In order to achieve the maximum benefit of zero voltage switching it is important to optimally time the zero voltage turn on transition. The problem is illustrated in FIG. 1. The nature of the drain source voltage transition is dependent on the drain circuit current and the available stored drain circuit energy at the beginning of the transition, as illustrated in FIG. 1. The nature of the drain source voltage transition is also dependent on the amount of voltage swing. Ideally there would always be sufficient drain circuit energy to drive the drain source voltage to zero volts and the switch would be enabled at the instant that the drain source voltage reaches zero volts. In practice, the time needed to complete the transition to zero volts varies greatly and, in some cases, there may be insufficient energy available in the drain circuit to drive the drain source voltage to zero volts. For a transition in which the drain source voltage is driven to zero volts we want to enable the switch at the instant that the drain source voltage reaches zero. If the switch is turned on after the drain source voltage reaches zero volts then there will be a period of time in which the body diode of the switch conducts and there is also the possibility that the drain circuit current will reverse and increase the drain source voltage above zero before the switch is turned on. If the body diode is allowed to conduct then there will be additional forward voltage conduction losses associated with body diode conduction, as well as reverse recovery effects which will keep the body diode in a low impedance state for a time whether or not the body diode is reverse biased. Many ZVS circuits use a fixed delay time for turn on timing of the main switch. If the fixed delay time is optimal for the condition in which there is ample sufficient energy to drive the transition to zero volts then for the condition in which there is only adequate energy to drive the transition to zero volts the turn on timing may be premature and result in considerable turn on switching losses, as illustrated in FIG. 1. We can solve the problem by using a circuit that detects the drain source voltage and turns on the switch when its drain source voltage reaches zero volts. An example of a circuit that accomplishes optimal turn on timing for the case in which there is sufficient energy to drive the drain source voltage to zero volts is illustrated in FIG. 2 and is the subject of U.S. Pat. No. 6,580,255. The FIG. 2 circuit relies on a drain connected diode to pull the gate of a P channel mosfet low in order to enable the gate of a N channel power mosfet switch as its drain source voltage reaches zero volts.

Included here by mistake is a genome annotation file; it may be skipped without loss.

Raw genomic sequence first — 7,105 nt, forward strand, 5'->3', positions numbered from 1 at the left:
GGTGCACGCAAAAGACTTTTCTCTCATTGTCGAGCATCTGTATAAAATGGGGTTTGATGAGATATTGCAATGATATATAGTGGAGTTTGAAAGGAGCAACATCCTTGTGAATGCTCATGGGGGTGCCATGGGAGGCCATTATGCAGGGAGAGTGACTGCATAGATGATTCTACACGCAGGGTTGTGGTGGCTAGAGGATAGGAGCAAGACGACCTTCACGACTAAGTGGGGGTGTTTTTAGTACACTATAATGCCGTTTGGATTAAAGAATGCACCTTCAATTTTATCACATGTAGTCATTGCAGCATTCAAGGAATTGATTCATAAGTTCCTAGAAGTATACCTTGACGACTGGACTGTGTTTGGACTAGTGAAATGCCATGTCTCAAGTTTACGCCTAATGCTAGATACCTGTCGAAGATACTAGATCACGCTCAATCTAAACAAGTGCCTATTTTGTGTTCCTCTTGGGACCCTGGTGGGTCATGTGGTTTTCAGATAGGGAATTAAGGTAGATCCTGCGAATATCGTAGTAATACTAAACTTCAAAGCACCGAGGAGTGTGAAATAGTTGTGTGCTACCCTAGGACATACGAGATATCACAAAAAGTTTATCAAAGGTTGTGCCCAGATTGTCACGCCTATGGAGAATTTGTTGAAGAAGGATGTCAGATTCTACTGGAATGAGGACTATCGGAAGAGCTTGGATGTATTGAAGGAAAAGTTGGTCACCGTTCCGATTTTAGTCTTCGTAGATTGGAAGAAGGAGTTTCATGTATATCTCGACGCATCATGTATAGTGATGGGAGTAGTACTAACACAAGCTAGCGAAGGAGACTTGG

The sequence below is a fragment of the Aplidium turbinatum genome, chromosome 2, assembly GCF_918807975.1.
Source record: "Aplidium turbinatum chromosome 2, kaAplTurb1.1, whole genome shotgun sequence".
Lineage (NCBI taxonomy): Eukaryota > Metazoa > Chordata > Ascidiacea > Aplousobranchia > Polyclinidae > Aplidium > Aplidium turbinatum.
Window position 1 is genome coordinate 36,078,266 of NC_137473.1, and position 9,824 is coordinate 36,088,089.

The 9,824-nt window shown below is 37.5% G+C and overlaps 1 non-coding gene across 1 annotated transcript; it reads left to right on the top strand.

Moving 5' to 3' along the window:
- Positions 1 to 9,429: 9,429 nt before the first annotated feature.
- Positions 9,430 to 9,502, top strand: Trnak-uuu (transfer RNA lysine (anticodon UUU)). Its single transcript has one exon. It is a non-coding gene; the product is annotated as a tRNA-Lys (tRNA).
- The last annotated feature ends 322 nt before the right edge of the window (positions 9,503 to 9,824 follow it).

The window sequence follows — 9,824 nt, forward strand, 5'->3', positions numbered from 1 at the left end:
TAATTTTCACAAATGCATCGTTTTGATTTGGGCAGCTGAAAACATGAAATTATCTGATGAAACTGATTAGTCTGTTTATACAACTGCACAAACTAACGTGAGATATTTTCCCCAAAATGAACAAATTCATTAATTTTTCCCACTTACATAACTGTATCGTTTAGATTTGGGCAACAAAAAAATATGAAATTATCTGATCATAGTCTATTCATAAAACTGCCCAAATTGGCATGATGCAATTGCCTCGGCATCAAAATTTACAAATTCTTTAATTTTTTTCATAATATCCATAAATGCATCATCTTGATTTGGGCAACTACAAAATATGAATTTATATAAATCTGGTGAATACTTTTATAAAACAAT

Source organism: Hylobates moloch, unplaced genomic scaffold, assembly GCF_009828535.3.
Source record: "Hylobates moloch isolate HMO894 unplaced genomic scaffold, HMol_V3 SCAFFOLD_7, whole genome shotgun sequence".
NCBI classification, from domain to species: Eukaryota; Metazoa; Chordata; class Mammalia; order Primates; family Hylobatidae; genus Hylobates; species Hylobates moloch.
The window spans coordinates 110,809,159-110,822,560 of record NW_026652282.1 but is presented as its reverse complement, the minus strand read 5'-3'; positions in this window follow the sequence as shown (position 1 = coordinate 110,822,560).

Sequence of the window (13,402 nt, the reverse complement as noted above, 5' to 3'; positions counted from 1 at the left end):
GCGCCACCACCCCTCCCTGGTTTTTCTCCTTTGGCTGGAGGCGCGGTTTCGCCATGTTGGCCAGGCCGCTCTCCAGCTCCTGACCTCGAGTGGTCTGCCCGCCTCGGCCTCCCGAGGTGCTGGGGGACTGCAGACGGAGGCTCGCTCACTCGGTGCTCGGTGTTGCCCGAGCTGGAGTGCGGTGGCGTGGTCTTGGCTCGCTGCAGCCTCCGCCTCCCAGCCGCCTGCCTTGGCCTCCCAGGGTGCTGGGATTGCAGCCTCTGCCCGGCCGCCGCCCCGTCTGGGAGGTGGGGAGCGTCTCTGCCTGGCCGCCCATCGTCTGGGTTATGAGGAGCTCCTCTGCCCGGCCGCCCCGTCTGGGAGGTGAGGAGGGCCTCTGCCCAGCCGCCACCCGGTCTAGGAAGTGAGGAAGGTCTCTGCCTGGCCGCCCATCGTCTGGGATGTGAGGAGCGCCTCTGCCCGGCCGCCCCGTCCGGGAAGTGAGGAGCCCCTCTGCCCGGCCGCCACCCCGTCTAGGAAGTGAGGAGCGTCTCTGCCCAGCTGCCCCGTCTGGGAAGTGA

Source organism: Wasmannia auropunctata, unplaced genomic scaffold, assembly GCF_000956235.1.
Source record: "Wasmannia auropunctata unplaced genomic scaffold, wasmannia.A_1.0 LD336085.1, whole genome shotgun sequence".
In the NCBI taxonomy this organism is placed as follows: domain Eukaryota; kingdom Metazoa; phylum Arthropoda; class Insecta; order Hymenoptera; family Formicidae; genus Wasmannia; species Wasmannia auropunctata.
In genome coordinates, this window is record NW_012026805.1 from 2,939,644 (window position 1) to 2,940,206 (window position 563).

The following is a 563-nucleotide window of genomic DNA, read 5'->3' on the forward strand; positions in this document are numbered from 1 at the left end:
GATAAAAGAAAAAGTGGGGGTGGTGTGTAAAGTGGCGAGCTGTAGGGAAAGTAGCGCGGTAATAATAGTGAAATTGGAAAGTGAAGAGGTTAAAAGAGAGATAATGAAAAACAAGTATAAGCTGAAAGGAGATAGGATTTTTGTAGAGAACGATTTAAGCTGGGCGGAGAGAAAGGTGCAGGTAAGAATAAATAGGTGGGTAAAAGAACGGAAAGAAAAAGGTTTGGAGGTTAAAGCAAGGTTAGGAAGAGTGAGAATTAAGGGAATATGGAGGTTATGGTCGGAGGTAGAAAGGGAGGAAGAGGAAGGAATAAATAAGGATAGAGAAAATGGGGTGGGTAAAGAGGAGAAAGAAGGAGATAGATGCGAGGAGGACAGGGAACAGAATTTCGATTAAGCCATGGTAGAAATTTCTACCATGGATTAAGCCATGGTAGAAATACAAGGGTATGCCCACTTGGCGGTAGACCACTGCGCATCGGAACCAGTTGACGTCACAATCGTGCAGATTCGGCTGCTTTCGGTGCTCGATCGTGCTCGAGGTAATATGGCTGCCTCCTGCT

For the case in which there is insufficient energy to drive the drain source voltage to zero the adaptive timing circuit illustrated in FIG. 2 is inadequate by itself. If the drain diode in FIG. 2 is not forward biased because the drain source voltage does not reach zero then the switch will not turn on. If a mechanism is employed that results in a maximum delay time before the switch turns on then, if the maximum delay time is equal to the time that it takes for the drain source voltage to reach its minimum, then large switching losses can be avoided, however, the time that it will take for the drain to reach a minimum is highly variable and depends on both the amount of drain circuit energy available and the off state voltage of the switch. U.S. Pat. No. 6,580,255 also reveals a circuit that can sense the minimum drain voltage and enable the switch at its minimum voltage. This circuit together with the FIG. 2 circuit is illustrated in FIG. 3. The operation of the FIG. 3 circuit is illustrated in FIG. 4 where the main switch is turned on optimally for both the sufficient energy condition and the insufficient energy condition. For the insufficient energy condition the drain connected capacitor CINSUF forward biases the base emitter junction of a NPN bipolar transistor QINSUF when the drain source voltage reaches a minimum and begins to reverse direction. When QINSUF turns on then the gate of a P channel mosfet MINSUF is enabled which allows charge to flow to the gate of the power mosfet main switch before its drain source voltage can rise up significantly, thereby minimizing turn on transition switching losses in MMAIN. Most of the components of the FIG. 3 circuit can be accomplished with a low voltage application specific integrated circuit (ASIC) with the exception of the drain diode, indicated as DDRAIN in FIG. 2 and the capacitor CINSUF, illustrated in FIG. 3. It would be beneficial to reduce the number of or eliminate the components that cannot be implemented in a low voltage ASIC.